Lithuania's parliamentary Committee on Foreign Affairs on Thursday expressed its support to the actions of the Lithuanian Government with respect to China.
Žygimantas Pavilionis, the committee’s chairman, said after the meeting that Lithuania might even benefit from China’s sanctions over time.
“I think Lithuania will benefit from these sanctions, as can be seen from the example of the Czech Republic,” he told reporters.
“We will bring together the entire Transatlantic democratic community, which supports us politically at present. But now we will turn that political support into very specific financial, economic and other instruments,” Pavilionis said.
He also voiced support for the initiative of President Gitanas Nausėda for a 27+1 format of economic and political cooperation in relations with China.
“That support, which is being provided to us or may be provided by the United States, Taiwan and other countries, is even potentially more substantial than potential damage, which is actually very small, judging from the data provided by our business representations,” Pavilionis said.
He mentioned the example of the Czech Republic when China imposed sanctions on the country after a Czech Senate delegation visited Taiwan.
“Do you know what the consequences of those sanctions are today? Taiwan created 24,000 jobs in the Czech Republic during the period of sanctions as opposed to 5,000 jobs created by China,” the committee’s chairman said.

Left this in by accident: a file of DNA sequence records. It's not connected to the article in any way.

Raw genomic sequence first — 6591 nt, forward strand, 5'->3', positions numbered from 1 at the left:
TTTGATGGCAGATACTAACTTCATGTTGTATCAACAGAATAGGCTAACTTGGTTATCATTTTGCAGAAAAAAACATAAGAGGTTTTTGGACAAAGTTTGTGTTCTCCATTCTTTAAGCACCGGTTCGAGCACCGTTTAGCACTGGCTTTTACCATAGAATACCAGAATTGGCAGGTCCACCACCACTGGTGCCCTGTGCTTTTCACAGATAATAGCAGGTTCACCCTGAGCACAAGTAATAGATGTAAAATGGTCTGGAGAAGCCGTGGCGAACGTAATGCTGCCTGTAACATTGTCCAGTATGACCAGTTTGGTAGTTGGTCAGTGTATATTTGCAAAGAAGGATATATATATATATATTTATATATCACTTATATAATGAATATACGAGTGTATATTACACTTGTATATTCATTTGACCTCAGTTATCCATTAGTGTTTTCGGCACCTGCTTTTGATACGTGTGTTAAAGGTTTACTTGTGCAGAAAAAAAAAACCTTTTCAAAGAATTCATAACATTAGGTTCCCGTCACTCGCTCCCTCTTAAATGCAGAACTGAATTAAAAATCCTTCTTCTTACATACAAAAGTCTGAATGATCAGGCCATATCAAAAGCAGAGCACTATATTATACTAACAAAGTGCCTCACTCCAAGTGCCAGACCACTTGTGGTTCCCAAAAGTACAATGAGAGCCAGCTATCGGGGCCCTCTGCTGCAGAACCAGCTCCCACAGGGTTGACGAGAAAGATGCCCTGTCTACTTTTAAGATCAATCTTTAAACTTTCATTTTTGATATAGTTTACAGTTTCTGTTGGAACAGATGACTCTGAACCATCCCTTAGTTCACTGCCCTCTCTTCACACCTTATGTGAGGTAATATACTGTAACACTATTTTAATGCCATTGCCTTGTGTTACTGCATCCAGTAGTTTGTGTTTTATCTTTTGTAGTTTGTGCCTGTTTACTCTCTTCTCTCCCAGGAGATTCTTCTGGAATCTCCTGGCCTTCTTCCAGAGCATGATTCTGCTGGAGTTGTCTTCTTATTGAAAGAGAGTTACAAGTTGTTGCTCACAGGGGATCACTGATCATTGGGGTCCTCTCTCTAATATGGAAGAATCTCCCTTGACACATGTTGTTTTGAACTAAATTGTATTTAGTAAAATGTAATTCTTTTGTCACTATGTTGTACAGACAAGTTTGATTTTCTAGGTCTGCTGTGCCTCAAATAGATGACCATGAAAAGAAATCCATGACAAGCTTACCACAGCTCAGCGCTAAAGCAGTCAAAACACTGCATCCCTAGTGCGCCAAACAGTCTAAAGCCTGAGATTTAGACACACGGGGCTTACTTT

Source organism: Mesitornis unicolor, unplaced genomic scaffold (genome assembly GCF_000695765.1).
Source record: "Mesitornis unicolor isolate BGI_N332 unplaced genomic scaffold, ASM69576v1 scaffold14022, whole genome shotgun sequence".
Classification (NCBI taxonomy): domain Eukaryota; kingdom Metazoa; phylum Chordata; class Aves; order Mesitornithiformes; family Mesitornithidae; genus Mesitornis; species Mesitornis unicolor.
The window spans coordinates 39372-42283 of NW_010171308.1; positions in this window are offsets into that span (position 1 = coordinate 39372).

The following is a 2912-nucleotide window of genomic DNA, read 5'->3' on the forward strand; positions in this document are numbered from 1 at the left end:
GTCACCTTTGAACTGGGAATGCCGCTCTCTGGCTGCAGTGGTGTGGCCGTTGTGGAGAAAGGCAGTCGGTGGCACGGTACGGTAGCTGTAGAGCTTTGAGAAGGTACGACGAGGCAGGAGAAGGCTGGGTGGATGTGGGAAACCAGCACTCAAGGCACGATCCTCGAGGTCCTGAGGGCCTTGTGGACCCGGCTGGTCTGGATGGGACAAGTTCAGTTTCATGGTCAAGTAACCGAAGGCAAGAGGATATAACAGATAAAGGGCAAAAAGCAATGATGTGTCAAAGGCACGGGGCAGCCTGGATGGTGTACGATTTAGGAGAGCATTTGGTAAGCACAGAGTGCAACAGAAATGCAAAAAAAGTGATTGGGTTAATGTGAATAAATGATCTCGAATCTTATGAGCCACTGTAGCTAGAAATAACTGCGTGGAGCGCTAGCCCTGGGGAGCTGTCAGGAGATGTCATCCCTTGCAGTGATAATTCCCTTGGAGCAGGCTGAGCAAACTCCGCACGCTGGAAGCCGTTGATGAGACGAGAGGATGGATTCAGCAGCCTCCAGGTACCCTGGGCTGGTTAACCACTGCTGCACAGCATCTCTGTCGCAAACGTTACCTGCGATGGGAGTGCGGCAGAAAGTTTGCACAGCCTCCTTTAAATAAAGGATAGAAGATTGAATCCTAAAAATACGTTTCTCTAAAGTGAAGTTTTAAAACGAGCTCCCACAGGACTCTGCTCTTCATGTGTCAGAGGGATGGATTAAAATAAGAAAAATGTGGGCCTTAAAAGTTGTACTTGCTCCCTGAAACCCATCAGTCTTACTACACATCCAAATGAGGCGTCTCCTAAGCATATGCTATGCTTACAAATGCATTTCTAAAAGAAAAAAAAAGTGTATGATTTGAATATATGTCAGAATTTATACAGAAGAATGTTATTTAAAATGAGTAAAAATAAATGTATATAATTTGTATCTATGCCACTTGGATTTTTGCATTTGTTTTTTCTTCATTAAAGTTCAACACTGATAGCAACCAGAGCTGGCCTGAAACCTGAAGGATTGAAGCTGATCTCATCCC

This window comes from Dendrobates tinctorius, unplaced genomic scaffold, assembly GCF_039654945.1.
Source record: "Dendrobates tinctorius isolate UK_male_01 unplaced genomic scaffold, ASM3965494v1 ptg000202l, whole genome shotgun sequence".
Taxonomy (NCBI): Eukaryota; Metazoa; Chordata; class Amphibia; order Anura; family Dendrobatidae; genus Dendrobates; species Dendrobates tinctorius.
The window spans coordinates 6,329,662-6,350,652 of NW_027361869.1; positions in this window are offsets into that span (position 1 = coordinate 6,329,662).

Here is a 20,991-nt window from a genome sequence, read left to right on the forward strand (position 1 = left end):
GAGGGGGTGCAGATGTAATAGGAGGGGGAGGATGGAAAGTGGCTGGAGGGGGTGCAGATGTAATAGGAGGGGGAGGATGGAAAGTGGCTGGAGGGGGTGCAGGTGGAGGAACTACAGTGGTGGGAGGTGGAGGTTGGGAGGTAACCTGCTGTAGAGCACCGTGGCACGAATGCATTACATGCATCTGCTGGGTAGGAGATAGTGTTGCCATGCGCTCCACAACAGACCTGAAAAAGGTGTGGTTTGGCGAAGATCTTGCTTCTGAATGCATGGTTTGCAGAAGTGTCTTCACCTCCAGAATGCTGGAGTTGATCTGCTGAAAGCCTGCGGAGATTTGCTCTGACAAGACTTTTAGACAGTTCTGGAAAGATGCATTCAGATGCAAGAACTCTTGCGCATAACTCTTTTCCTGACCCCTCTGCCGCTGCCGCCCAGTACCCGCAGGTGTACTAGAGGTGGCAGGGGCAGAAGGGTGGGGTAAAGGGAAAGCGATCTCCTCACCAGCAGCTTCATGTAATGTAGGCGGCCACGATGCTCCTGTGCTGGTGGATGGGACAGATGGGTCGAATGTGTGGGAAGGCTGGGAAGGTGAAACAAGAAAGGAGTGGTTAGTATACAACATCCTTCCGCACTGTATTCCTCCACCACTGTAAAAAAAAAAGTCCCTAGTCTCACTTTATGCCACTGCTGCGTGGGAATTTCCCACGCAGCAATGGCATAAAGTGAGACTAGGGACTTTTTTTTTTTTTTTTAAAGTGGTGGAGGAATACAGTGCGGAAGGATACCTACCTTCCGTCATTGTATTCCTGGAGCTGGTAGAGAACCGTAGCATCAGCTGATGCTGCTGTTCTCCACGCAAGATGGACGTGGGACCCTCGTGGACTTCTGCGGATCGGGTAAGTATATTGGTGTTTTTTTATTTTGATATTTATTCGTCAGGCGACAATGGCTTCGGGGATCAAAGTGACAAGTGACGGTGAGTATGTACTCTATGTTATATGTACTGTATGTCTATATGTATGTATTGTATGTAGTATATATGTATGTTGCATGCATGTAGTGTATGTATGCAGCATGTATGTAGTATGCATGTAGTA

He admitted, however, that some Lithuanian businesses had encountered difficulties while exporting to China.
In October, the European Union (EU) should complete a mechanism of response to sanctions imposed by non-democratic countries against EU Member States, Pavilionis said.
“It is a very big mistake for China to think that it can force Lithuania to change its stance with such measures,” he added.
In May, Lithuania said it was leaving China's 17+1 cooperation forum with Central and Eastern European countries, calling the format “divisive”.
Relations between Vilnius and Beijing worsened further following the announcement of plans to open Taiwan's representative office in Lithuania.
Beijing, which regards Taiwan as part of China, then recalled its ambassador from Lithuania for consultations, urging Vilnius to follow the “One-China principle”.
Washington has backed Vilnius in its diplomatic rift with Beijing.